MEXICO CITY - Julie L. Myers, Assistant Secretary of Homeland Security for U.S. Immigration and Customs Enforcement (ICE) and Juan Jose Bravo Moisés, Administrator General for Mexico Customs, announced today the opening of a Trade Transparency Unit (TTU) in Mexico City as part of the ongoing bi-lateral cooperation between the two agencies.
ICE TTUs offer the ability to share information through cooperative, international investigative efforts. These investigations identify and eliminate trade-based money laundering systems, which facilitate the illegal movement of criminal proceeds across international borders. These illicit proceeds often fuel drug, human or contraband trafficking and terrorism.
Mexico Customs provided an incredible volume of trade data - “ three full years worth of transactions." This level of data far exceeds the amount of similar information ICE has at all of the other field-based TTUs combined throughout Latin and South America.
"Mexico's Trade Transparency Unit is yet another complement to our risk analysis strategy which will allow us to become a more secure and smart Customs Administration. Today, the possibility that the flow of goods through international trade might be used for the exchange of goods or resources between countries by international criminal organizations is a fact," Bravo said.
The ICE TTU in Mexico City is comprised of 15 law enforcement professionals - a dozen from the Mexican Hacienda, or Finance Ministry, known as the Central Administration for Taxation Intelligence for External Commerce and three from ICE's Financial Intelligence Unit. All staff members completed specialized training last month and the unit is now fully operational.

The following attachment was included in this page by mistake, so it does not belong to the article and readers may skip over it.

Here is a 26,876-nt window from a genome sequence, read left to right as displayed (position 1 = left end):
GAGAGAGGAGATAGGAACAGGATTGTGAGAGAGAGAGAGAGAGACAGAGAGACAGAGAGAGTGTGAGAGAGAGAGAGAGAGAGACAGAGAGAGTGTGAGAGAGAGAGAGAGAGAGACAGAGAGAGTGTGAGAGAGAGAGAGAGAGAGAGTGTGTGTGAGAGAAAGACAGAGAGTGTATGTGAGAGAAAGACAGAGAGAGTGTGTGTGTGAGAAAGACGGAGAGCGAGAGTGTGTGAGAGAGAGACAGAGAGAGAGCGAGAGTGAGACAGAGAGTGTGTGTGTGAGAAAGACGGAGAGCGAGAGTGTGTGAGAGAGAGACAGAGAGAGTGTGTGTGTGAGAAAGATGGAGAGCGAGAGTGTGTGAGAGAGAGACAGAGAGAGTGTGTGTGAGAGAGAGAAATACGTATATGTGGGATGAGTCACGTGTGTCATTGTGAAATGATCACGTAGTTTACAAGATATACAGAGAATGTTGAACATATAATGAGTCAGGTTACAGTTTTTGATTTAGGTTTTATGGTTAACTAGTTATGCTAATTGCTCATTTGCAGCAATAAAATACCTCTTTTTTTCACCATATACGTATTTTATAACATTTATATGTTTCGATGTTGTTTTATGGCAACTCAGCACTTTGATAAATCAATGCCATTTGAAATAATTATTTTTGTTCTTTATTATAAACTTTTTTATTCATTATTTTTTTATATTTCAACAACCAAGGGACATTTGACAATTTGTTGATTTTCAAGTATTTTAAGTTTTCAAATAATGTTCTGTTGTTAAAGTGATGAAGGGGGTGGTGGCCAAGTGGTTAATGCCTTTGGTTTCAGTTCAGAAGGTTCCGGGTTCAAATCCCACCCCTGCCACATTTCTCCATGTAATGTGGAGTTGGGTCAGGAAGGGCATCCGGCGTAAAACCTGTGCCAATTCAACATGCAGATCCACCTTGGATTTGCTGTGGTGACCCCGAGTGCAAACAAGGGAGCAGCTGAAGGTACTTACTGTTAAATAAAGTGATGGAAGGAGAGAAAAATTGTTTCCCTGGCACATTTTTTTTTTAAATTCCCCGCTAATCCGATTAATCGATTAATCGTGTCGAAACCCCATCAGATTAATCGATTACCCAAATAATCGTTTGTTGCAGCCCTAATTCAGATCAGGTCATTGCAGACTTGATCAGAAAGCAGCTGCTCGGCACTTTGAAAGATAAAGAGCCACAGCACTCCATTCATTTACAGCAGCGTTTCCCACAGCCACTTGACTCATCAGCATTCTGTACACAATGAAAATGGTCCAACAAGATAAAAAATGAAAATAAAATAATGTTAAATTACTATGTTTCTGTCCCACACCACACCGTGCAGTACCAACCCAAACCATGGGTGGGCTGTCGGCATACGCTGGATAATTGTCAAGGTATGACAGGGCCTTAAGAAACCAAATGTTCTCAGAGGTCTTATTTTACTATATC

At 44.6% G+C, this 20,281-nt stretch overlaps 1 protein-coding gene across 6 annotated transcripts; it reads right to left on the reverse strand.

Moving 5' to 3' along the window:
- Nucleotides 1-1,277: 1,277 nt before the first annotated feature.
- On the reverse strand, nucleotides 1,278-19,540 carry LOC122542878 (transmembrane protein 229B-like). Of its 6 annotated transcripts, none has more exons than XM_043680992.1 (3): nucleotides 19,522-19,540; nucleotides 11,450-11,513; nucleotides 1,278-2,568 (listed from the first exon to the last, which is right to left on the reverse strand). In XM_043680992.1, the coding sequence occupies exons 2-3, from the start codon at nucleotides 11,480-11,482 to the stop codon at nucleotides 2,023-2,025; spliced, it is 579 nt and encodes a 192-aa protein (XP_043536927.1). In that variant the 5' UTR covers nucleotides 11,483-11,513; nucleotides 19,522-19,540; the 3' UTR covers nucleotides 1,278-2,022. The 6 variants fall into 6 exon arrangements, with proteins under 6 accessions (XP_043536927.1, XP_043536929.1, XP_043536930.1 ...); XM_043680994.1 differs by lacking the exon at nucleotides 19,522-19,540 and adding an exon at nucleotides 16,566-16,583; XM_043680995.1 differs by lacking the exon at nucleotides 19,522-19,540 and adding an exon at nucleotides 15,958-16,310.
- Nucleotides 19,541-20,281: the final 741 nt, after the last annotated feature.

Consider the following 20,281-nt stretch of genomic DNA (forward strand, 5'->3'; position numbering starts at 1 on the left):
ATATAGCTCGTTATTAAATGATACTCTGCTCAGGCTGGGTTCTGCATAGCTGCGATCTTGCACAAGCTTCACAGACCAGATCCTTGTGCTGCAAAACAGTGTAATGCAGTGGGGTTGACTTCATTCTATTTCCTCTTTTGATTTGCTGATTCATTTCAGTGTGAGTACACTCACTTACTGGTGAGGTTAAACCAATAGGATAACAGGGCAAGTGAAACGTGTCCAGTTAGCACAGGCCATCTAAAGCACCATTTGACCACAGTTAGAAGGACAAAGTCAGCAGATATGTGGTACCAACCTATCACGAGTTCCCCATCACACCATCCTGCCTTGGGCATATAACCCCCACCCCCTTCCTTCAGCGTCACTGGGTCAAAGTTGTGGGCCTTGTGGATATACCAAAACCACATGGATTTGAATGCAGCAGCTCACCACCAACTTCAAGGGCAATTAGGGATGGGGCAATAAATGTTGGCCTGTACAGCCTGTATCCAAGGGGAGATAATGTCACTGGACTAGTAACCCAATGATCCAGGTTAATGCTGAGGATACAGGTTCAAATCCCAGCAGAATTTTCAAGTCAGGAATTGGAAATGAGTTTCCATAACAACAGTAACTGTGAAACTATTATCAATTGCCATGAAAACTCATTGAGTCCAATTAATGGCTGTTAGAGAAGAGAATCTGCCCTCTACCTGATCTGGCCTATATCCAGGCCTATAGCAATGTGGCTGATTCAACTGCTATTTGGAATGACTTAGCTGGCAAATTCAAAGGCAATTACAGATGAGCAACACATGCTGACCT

Foreign trading partners, like the Mexican government, can benefit by being able to identify and collect revenues that are lost because of duty evasion, tax fraud, and over- and undervaluation of commodities.
ICE created the Trade Transparency Unit at ICE Headquarters in 2004, and the first foreign TTU in Colombia in 2005. Similar foreign TTUs have also been established with Argentina, Brazil, Paraguay, and now Mexico. TTU investigations resulted in the seizure of currency and contraband valued at approximately $21 million last fiscal year. In FY 2008 to date, TTU related investigations have resulted in more than 100 seizures totaling more than $3.7 million.
The Department of State (DOS) Narcotics Affairs Section (NAS) at the U.S. Embassy in Mexico provided FY 2008 funding for computers, software, training, and TDY positions.